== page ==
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Contributed by Bill Bonner
Publisher of: The Fleet Street Letter

MONDAY, 30 JULY 2001 


Today:  Pursuit of Mediocrity

*** Slowdown "all in consumers' heads"...but Big Tech 
endures a "brutal quarter"...

*** Poor John Teeples - successful employee of two of 
the New Economy's most profiled companies... 

*** Lance wins the Tour de France, again - 'it's really 
quite annoying' old economy car-maker paying 11.3% 
on accelerating revenues...and more!

*** Bonjour, Addison here...Bill and la famille have 
headed south to Nicaragua for a couple of weeks of much 
deserved vacation... Eric, too, is enjoying a little 
R&R, so today it's just us chickens...

*** "Slowdown is all in consumers' heads," a Journal of 
Commerce headline tells its readers...

*** I wonder if Tom Ahrens, the Canadian soybean farmer 
we mentioned in Friday's Daily Reckoning is delusional. 
You'll recall Mr. Ahrens retirement fund, formerly 
brimming with $210,000 in Nortel, has shrunk to 
$40,000... and he now owes his broker $30,000. 

*** Or what about "Poor John Teeples?" 

*** According to a report in the New York Times, "Mr. 
Teeples, age 45, worked for six years as a software 
salesman with Microsoft. He saved his money. He bought 
stock options from a pair of brokers who persuaded him 
to put his money - all of it - with them. He had amassed 
$700,000 in his retirement account by putting in 80-hour 
weeks. He was with the right company at the right time: 

*** "Today, his retirement funds are down to $400. Not 
$400,000 - $400. 

*** "Of the 23 stocks that the brokers bought for 
Teeples and his wife," says the Times story: 

"12 were companies that Morgan Stanley had brought 
public or provided with other investment-banking 
services. Ten were rated buys by Morgan Stanley 
analysts when they were bought. Three of these rose 
slightly, but seven fell, generating $85,000 in losses. 
By the time Teeples sold all his shares in those seven, 
they had lost, on average, half their value.

"Teeples and his wife have taken out a second mortgage 
on their home to pay their bills, and he went back to 
work in November at a wireless-data company in Baltimore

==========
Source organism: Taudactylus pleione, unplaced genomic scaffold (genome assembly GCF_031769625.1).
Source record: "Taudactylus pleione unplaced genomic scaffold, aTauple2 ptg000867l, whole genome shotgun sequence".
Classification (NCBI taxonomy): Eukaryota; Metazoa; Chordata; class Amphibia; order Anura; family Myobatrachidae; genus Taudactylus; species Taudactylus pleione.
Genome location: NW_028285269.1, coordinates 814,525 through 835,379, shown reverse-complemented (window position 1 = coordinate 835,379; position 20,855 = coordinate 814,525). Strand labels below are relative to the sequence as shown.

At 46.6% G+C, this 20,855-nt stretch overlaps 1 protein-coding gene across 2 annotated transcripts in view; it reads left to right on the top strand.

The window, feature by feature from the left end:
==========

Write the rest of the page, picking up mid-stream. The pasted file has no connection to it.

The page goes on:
that he would not identify."

*** Notes Dan Denning: "Mr. Teeples, at age 45, is 
unlikely ever to recover his former wealth. He was with 
Microsoft when it paid to be, and he was in Cisco 
options when it didn't. Most people don't get one 
opportunity like this in a lifetime, let alone two."

*** Microsoft, Cisco, Nortel...Sun Microsystems, Lucent, 
Oracle... On average, second quarter profits at US 
computer-related companies dropped 66%, a 
report declares. Intel reports profits fell 94%. 
JDSUniphase's $50 billion year-end loss made US economic 

*** "It was a brutal quarter," a research analyst told 
Bloomberg. "The third quarter is going to be even worse, 
and fourth-quarter estimates are still too optimistic."

*** Neither consumers with the desire to "max out" their 
Visa cards - nor businesses wishing to take the Fed up 
on its inducements to 'easy money' - can keep pace with 
overcapacity in the industry. 

*** Layoffs by tech companies totaled 31,000 last week 
alone. Alas, workers dreams of exploiting the 
capitalists' may well have to be postponed until the 
next boom hits Wall Street. When will that be? Well... 
at the Daily Reckoning we do not presume to be able to 
predict the future, but we're willing to hazard a guess: 
not this year. Not even next.

*** The S&P 500 is experiencing its worst slowdown since 
1958. "The rat-a-tat-tat of newspaper headlines 
announcing 'plunges,' 'drops' and 'declines' in second-
quarter results adds up to this rather startling fact," 
reports "Not since the days of 
poodle skirts and the Big Bopper have corporate 
operating earnings declined to such a degree." 
(See: A Nasty Case of Deja Vu )

*** Well at least we can all be thankful that this 
slowdown is "all in consumers' heads." 

*** The indexes were a mixed bag on Friday. The Dow 
dropped down 38 to close the week at 10,416. The S&P 500 
index gained a couple to 1205; the Nasdaq added 6 to 
2029. Year to date... the Dow has lost 3.5%; the S&P is 
off nearly 9% and the Nasdaq is down 18%... the Nasdaq 
100 - home to the largest techs - is off 28%.

*** But here's some good news... at least for some. 
Lance Armstrong, the American cyclist who overcame 
testicular cancer in 1995, won the Tour de France for 
the third straight time here in Paris yesterday.

*** "Pandemonium," says Becky Kramer, the newest 
addition to the DR intern squad. Becky was on the Champs 
Elysees when the race finished. "One guy was parading 
around with such an enormous American flag, I thought he 
was going to get beat up."

*** "This American guy comes over here and wins three 
Tour de France's in a row," said one of our French 
colleagues this morning, "it's really quite annoying."

Addison Wiggin
Paris, France

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revenues... even as the global economy grinds to a halt. 

by Jay Akasie 

With its subcompact New Beetle turning other small cars 
into bland econoboxes - and its shiny Bentley, 
Lamborghini and Bugatti's redefining the superluxury 
space - it's no wonder Volkswagen AG is on a roll. 

Especially when you consider that between those eye-
catching opposites lies an impressive middle fleet of 
retro Audi TT roadsters, chiseled Passat sedans and even 
hot-rod Skodas that make Czech housewives dream of 
racing at Le Mans. 

But even better than a new set of wheels, we think, are 
VW's deeply discounted and often overlooked preferred 

Unlike most U.S. preferreds, the VW brand offers an 
upside potential nearly identical to the ordinary shares